Fred B. Shoken
Shaarei Tfiloh Synagogue
2001, Liberty Heights Ave., Baltimore, Baltimore City
The Shaarei Tfiloh synagogue is a rock-faced stone structure with large arched stained glass windows and a pedimented roofline surmounted by a central copper-clad dome. Embraced on two sides by Druid Hill Park, it is situated in a prominent and highly visible location at Liberty Heights Avenue and Auchentoroly Terrace. The main entrances are located in the northwest and southwest corners. A secondary entrance to the first floor is located on Holmes Avenue. The building is rectangular in shape with inset rounded corners. The first floor interior consists of a Beth Hemedrosh (study room), offices, two apartments, kitchen, rest rooms, and social hall with stage. The second floor houses the main sanctuary space which is free of columns and takes up most of the building. It features a classically decorated Aron Kodesh (ark where torahs are kept) set on a bimah (an elevated stage) along the eastern wall, a reading platform in the center eastern third of the sanctuary, and wooden pews. A balcony originally for women’s seating is supported from above and forms a third level along three of the walls. This level also includes rest rooms in the rear. Rising above the sanctuary is the rotunda of the central dome. Interior materials include: oak floors, wainscotting, painted oak trim, marble decorations above the ark, plaster walls, stained glass in swirling patterns and star of David motifs, plaster ceilings, and ceramic tile floors and wainscotting in the second level lobby. The building has undergone only minor alterations, such as wood paneling and a dropped acoustical tile ceiling in the social hall. The synagogue is in fair condition: the rounded corners of the sanctuary ceiling exhibit some plaster damage caused by leakage, and some of the stained glass windows are in need of repair.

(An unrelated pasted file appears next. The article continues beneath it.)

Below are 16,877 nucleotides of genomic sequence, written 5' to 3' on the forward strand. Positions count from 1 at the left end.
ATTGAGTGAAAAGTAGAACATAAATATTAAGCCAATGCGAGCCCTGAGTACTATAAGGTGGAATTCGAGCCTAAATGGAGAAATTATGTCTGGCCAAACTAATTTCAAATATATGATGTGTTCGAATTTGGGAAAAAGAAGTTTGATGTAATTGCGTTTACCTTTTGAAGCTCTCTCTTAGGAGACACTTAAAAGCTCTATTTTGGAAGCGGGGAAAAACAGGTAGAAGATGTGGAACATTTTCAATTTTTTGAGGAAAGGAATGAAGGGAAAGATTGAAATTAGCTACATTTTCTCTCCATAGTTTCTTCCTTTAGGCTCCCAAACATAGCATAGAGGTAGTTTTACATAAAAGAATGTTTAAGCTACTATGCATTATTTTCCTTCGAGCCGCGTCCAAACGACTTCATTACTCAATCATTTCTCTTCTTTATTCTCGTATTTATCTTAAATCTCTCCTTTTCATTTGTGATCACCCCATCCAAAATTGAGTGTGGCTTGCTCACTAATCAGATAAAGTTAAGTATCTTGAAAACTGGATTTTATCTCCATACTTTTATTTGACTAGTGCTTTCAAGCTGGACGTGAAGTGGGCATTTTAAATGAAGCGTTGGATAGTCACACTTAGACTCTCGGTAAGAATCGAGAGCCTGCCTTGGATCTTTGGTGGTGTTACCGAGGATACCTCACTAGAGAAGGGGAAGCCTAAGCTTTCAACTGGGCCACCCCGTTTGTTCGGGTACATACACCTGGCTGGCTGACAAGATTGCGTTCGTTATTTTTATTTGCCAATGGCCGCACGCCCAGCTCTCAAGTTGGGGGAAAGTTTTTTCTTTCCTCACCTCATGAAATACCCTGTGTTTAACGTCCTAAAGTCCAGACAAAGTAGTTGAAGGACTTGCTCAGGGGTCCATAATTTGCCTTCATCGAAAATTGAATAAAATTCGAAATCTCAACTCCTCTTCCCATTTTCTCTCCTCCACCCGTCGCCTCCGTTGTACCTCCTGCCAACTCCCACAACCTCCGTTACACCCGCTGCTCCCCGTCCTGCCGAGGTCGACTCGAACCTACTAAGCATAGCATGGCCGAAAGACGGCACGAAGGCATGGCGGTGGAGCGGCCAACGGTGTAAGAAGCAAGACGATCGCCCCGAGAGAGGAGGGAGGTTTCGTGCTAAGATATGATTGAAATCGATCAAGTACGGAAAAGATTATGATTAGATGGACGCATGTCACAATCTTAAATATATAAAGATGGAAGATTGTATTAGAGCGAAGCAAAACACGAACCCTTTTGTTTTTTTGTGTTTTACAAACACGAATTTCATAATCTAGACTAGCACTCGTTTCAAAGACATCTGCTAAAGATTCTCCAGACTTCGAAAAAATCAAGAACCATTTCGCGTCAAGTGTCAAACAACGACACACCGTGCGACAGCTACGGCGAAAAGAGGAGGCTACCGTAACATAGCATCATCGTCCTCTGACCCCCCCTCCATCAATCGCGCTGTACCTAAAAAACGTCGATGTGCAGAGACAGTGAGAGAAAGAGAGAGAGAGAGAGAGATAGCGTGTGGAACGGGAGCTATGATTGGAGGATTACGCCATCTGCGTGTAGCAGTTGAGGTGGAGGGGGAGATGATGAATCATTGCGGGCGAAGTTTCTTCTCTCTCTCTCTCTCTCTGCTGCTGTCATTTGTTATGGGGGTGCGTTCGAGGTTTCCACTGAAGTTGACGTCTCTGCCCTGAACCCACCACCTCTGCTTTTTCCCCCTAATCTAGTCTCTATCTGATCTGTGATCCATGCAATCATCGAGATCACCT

The Shaarei Tfiloh synagogue, constructed in 1921, is one of the oldest functioning synagogue buildings in Maryland. It is significant for its association with the migration of Russian and Eastern European Jews to the major urban centers of the northeastern United States in the early 20th century. The orthodox Shaarei Tfiloh congregation was founded of such immigrants, and has remained in its original building longer than any other Baltimore congregation (75 years in 1996). This stability is remarkable in light of the rapid and comprehensive migration of Baltimore’s Jewish community to the suburbs in the period after World War II. The building derives additional significance for embodying the distinctive characteristics of early 20th century synagogue design including stained glass windows, a central dome, and a balcony for women’s seating. It is visually distinctive locally for its prominent location near Druid Hill Park and its high visibility in the surrounding area. Designed by Baltimore architect Stanislaus Russell, the building has all four sides equally embellished with stonework and stained glass, a departure from other local synagogues which have prominent front façades with more utilitarian sides and rear.